Using Next.js middleware as a reverse proxy

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Note: If you are using the EU cloud then use eu instead of us in all domains (e.g. ->

If you are using Next.js and rewrites aren't working for you, you can write custom middleware to proxy requests to PostHog.

To do this using the app router, create a file named middleware.js in your base directory (same level as the app folder). In this file, set up code to match requests to a custom route, set a new host header, change the URL to point to PostHog, and rewrite the response.

import { NextResponse } from 'next/server'
export function middleware(request) {
let url = request.nextUrl.clone()
const hostname = url.pathname.startsWith("/ingest/static/") ? '' : ''
const requestHeaders = new Headers(request.headers)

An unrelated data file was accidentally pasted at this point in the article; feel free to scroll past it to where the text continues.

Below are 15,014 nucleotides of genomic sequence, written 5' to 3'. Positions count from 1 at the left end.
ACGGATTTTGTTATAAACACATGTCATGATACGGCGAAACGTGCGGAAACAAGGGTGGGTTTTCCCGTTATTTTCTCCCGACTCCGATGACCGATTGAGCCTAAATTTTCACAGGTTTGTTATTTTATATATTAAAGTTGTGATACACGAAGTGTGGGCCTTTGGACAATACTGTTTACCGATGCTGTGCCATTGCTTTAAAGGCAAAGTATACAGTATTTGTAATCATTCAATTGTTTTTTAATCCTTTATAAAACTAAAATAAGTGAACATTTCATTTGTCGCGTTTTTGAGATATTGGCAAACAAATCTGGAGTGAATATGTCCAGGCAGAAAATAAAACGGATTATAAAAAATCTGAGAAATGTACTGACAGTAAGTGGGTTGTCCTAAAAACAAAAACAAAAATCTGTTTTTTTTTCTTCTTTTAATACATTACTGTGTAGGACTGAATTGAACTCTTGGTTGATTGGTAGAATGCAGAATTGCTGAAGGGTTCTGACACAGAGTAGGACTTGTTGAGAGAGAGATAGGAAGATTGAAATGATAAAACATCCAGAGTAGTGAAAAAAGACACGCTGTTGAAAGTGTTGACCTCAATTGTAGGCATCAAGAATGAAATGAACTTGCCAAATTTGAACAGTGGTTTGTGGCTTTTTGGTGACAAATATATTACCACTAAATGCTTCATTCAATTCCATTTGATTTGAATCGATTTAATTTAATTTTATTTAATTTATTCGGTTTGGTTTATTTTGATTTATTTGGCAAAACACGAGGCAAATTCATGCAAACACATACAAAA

requestHeaders.set('host', hostname)
url.protocol = 'https'
url.hostname = hostname
url.port = 443
url.pathname = url.pathname.replace(/^\/ingest/, '');
return NextResponse.rewrite(url, {
headers: requestHeaders,
export const config = {
matcher: '/ingest/:path*',

Add the skipTrailingSlashRedirect option to your next.config.js file:

// next.config.js
const nextConfig = {
// This is required to support PostHog trailing slash API requests
skipTrailingSlashRedirect: true,
module.exports = nextConfig

Once done, configure the PostHog client to send requests via your rewrite.

posthog.init(process.env.NEXT_PUBLIC_POSTHOG_KEY, {
api_host: ""
ui_host: "" // or "" if your PostHog is hosted in Europe


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